Inputs And Outputs
For such a fully-featured board, the output options are somewhat sparse. There’s only one network connector, controlled by the onboard Killer e2100—a second network port would have been appreciated. Audio outputs include analog (via 1/8" mini-jacks) and digital (via optical and S/PDIF) options. There are eight USB ports here, four 3.0 and four 2.0 connectors.
Keep in mind that there are also two USB 3.0 ports on the front-access control panel and an eSATA/USB combo port (not seen here).
Kingston Memory Overkill
So much else about this build is ludicrously overpowered that we thought Kingston’s HyperX T1 Black memory modules would be a perfect fit. Three 4 GB sticks of the stuff results in a a total 12 GB of DDR3 RAM running at 1600 MT/s. Note the colossal heat sinks (like you didn’t already).
Samsung SSD For Silence And Speed
No high-end build is complete without an SSD, so we’re using Samsung’s 470 series (specifically the 256 GB MZ5PA256HMDR). With 250 MB/s read and 220 MB/s write speeds quoted by the manufacturer, this drive is a solid contribution to this stunner system. Of course, we’ll need something larger than 256 GB for user data, and that’s where Seagate’s Barracuda XT 2 TB comes in.
Thermaltake's 1200 Watt Beast
The Thermaltake Toughpower 1200 W PSU combines an incredible 112 combined amps on four 12 V rails with the convenience of modular cables. Of course, if you’re using four graphics cards, you’re probably going to need all of the PCI Express connectors you can get your hands on. We even needed two extra Molex-to-PCIe adapters to get a total of eight PCIe connectors, in this case to feed four Radeon HD 5870 graphics cards.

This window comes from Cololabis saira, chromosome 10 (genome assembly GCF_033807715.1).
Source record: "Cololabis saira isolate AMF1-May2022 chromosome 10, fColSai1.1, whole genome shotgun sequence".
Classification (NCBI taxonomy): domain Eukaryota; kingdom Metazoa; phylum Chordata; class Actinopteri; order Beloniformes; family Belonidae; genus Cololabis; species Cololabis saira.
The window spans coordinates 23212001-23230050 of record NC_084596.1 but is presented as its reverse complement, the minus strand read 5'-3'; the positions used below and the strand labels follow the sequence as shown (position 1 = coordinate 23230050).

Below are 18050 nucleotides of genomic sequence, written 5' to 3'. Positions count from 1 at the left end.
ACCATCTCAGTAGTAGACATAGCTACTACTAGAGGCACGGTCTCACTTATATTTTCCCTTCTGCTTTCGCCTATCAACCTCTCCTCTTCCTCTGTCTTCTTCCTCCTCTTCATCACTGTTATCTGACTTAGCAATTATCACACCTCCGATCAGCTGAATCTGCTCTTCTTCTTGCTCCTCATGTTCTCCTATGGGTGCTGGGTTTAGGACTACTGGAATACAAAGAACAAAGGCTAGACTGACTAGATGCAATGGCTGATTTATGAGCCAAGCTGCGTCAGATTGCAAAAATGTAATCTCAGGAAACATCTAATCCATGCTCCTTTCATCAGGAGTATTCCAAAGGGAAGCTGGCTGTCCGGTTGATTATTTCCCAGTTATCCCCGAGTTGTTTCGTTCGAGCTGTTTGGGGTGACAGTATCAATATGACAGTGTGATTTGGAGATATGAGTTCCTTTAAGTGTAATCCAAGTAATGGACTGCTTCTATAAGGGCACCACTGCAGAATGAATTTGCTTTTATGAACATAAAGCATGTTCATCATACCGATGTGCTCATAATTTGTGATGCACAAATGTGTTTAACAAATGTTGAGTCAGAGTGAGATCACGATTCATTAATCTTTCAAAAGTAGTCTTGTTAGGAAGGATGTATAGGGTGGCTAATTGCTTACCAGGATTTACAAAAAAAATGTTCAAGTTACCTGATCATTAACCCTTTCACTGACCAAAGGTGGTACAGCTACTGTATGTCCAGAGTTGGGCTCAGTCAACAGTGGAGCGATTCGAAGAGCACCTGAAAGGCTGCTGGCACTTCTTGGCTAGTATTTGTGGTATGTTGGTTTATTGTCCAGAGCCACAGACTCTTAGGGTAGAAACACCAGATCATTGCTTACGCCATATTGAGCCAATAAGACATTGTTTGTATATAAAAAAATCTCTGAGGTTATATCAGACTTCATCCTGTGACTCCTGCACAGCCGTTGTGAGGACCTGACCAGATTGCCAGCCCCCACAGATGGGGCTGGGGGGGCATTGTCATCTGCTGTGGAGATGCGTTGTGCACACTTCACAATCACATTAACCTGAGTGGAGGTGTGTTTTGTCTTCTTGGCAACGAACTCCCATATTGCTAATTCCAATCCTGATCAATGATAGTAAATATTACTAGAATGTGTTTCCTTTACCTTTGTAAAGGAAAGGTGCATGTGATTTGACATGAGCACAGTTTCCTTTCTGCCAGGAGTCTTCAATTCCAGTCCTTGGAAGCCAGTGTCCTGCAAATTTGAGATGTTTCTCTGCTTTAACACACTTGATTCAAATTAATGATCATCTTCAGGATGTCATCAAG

Twelve Threads Under The Hood: Intel's Core i7-990X
The Core i7-990X is Intel's ultra high-end consumer flagship. Sandy Bridge might overclock and scale better than Gulftown, but there are no six-core models based on the more mainstream design as of yet.
In any case, the Core i7-990X's 3.46/3.73 GHz base/Turbo Boost clocks and unlocked multiplier are nothing to sniff at. While the Core i7-2600K might occasionally show a slim advantage in gaming situations, it cannot help but cede victory to the more complex 6C/12T configuration in more heavily-threaded applications.
At $1000, Intel's top-of-the-line CPU might be overpriced. But there are folks out there willing to pay whatever it takes to get the best-of-the-best. For now, the Core i7-990X is it.
Zerotherm Nirvana NV120 Cooler
Zerotherm’s Nirvana NV120 has proven itself capable of keeping overclocked CPUs running cool enough in our lab, and with a minimum noise footprint to boot. While we know there are higher-end air coolers (and indeed, liquid coolers that'd fit in this chassis), the Nirvana doesn't have a problem with our Intel Core i7-990X Extreme.
And here she is in all of her glory: Gigabyte’s G1.Assassin motherboard in Cooler Master’s extra-large HAF-X case, the six-core Intel Core i7-990X cooled by Zerotherm's Nirvana NV120, 12 GB of Kingston HyperX DDR3 RAM, a Samsung 256 GB SSD, Thermaltake's Toughpower 1200 W PSU, and four Gigabyte Radeon HD 5870s.
You can certainly make quad-CrossFire with four dual-slot cards a reality with this setup, but even with the extra space there isn't a lot of breathing room for graphics cards. This combination of hardware makes for a great open-case picture. However, it deserves four Radeon HD 6950 cards at the very least. The quartet of Radeon HD 5870s we had on hand for testing doesn't scale as well as the newer models (when they're running correctly). At the end of the day, they perform on par with three Radeon HD 6950s in three-way CrossFire.
Unfortunately we don't have four Radeon HD 6950s on hand, so we'll have to revisit this monster when we can throw in the graphics muscle it deserves. Until then, we can dream about the things our dream machine might be capable of doing in the latest titles.